What is Sacred?

Over the last 20 years (maybe longer), I have had a strained relationship with organized religion. For me, it does not fill a need, a void.

This does not mean I have abandoned the concepts of spirituality, though I do struggle understanding what most mean when they call themselves “a spiritual person”.

I understand the concept of sacred, even if what I call sacred others might find trite. Like many of the most important parts of our lives, the things we care about most are completely subjectively understood. We love strange and disturbed people, find fulfillment in places and things that some find odd. It is too easy to invalidate, belittle and dismiss what we don’t agree with, what doesn’t stimulate us.

music

This is my church, and these are my holy relics. I spend most of my day sitting in this room, listening to music of all sorts. I find a pathway to the divine through the notes, tones, the voices. I feel a connection with the musicians, the artists who lay bare a portion of their secrets for me. What a frightening and vulnerable position, sharing blindly with so many, the things that matter most, the often very intimate.

I write here, surrounded by other artists. They inspire me, frighten me, intimidate and welcome me. They have influenced me in ways I find hard to describe. They are loyal, always ready, always giving. book

Combined with these written relics, the words of so many novelists, poets, I cannot help but be buoyed up. Novels expand my universe, take me to locations I have only ever barely imagined. I am consumed by language, Immersed in words and sentences.

These places, these things are sacred to me. They are my companions, and I am grateful for them.

What is sacred to and for you?

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About fenster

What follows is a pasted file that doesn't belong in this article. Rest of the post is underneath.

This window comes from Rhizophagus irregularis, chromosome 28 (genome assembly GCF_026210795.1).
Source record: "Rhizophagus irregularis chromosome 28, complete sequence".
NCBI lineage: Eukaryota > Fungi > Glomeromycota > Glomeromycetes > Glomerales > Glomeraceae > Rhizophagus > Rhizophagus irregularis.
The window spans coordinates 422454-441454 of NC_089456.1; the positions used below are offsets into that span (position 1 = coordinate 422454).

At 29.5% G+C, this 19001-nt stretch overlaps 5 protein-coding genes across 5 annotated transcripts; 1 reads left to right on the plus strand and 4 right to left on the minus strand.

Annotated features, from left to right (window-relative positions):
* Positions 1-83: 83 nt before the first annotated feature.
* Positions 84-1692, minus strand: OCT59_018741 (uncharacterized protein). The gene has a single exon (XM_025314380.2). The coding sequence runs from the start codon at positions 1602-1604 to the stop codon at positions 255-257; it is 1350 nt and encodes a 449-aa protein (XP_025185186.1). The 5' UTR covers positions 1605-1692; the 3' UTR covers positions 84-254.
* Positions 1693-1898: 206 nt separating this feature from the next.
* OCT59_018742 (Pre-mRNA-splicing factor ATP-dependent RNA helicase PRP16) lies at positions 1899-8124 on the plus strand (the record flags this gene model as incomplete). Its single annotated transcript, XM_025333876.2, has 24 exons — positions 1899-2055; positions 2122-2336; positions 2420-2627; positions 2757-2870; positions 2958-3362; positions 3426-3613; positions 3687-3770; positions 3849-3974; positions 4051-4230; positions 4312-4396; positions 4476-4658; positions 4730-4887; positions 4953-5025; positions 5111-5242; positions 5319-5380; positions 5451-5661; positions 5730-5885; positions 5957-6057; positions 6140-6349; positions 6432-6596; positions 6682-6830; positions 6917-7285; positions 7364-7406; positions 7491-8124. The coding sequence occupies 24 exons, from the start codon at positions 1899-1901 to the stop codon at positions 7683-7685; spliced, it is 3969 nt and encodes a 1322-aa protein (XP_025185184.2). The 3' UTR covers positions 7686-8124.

There are some who call me, Tim?

3 responses to “What is Sacred?”

  1. Uncle Matt says :

    What is sacred to me is my organized religion. People coming together who share common beliefs may be a better way to express it from my point of view. Bringing order to common beliefs and clarifying what we believe in is the goal. How to apply precepts of right and good to our day-to-day life is the reason for attending church. It is human nature to seek affirmation of our beliefs. When we cannot find that confirmation, we are forced to re-evaluate those beliefs. I have gone through several periods of re-examination, and each time I am led back to the same conclusion. I find that the puzzle-pieces of life come together to make a complete and clear picture. I want to be the best “me” possible, and my faith and my religion help me move closer to that person.

    PS. If you were to line up the records and books on your shelf, that might be construed as “organized religion” ;-).

  2. fenster says :

    I would never try and tell you otherwise, and I’m quite glad you have that connection. I never found it. I too want to be the best me, and work every day to become that person. I have found I don’t need religion or even others to validate that or guide that search. Again, that is just me, no better, no worse than any other path. Music is such an amazing thing. It teaches me all the time, it rewards every search, every inquiry.

    Thanks for the reply. I miss you.

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